Log in
Please enter your login details

Skip to main content

Breaking News
  • Burkina Faso: President Compaoré announces his resignation, says presidency is now vacant – Reuters quoting Radio Omega
  • Blaze at France’s public radio HQ in Paris is now under control, according to firefighters (AFP)
  • The euro has fallen below $1.25 for the first time since August 2012
  • A convoy believed to be carrying ex Burkina Faso President Compaore seen travelling towards the southern town of Po, near Ghana
  • Burkina Faso: Colonel in the presidential guard announces resignation of President Blaise Compaore (Burkina24 television via Reuters)
  • France: local media quote Paris Mayor Anne Hidalgo as saying no one was injured in RadioFrance HQ fire, stations to start rebroadcasting soon
India rejects Novartis drug patent
close share panel

Share this article

Twitter Facebook

India’s Supreme Court has rejected a request by Swiss drug-maker Novartis to patent an updated version of its cancer drug Glivec.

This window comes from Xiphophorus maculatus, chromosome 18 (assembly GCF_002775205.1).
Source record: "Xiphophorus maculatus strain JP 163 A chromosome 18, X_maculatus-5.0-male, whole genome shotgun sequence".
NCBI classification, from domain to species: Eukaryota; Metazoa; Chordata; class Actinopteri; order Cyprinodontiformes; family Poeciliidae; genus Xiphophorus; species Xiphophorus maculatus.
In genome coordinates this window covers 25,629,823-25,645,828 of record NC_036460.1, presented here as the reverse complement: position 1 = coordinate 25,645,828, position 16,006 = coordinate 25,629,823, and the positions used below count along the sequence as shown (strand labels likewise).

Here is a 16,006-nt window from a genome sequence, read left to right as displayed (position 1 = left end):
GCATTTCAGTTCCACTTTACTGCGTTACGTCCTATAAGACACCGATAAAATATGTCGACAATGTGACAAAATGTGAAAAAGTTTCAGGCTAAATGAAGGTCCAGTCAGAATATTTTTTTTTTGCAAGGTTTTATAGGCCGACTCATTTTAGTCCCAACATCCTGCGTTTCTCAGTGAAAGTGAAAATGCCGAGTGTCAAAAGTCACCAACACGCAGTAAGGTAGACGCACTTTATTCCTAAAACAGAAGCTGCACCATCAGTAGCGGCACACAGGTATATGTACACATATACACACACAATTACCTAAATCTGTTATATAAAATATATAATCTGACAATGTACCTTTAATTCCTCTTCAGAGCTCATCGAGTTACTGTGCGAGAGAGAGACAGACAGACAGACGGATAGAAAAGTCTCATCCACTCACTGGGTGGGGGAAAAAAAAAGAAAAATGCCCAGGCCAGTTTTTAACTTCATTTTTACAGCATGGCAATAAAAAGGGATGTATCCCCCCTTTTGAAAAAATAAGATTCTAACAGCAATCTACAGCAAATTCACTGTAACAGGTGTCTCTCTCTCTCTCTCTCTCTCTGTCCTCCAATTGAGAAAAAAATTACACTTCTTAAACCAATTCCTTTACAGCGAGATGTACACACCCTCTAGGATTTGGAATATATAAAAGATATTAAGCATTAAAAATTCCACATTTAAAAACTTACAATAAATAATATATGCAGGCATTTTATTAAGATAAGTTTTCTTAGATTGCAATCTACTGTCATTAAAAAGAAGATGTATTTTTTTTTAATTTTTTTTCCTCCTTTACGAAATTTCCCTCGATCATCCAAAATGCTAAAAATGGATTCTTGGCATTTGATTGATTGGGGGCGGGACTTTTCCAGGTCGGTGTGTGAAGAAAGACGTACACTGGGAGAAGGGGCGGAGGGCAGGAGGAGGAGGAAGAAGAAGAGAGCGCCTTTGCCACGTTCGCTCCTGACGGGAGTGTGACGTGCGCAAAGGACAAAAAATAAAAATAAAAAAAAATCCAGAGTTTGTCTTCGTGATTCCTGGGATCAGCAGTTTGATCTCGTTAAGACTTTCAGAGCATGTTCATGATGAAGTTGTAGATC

Glivec costs around 2,000 euros per month whereas the domestically produced generic equivalent costs around 140 euros.

The judgement is supported by healthcare activists who want the government to make medicines cheaper.

Neena Manghaney from Médecins Sans Frontières (Doctors Without Borders) said:

“It’s hugely significant because eight million people with HIV are on treatment from India more than 80 percent of these people get these drugs from India.

In the area of HIV, this decision is path breaking. Number 2 is this: By protecting generic competition and abusive practices of pharma companies like Novartis, I think the Supreme Court has safeguarded the rights of patients across the developing world.”

The ruling is a blow to Western firms who are increasingly focusing on India to drive sales.

Pratibha Singh, an advocate for Indian drug-makers, said there is no ambiguity in the Supreme Court’s decision:

“One implication is clear that the Indian provision, Section 3d has been completely upheld ,No1?No2, patent would be granted only for genuine inventions and repetitive patenting will not be allowed.”

This case is a benchmark for several intellectual property disputes in India, where patent drugs are unaffordable for most of its 1.2 billion people, 40 percent of whom live on less than a euro per day.

Copyright © 2014 euronews

More about:

Check out today's top stories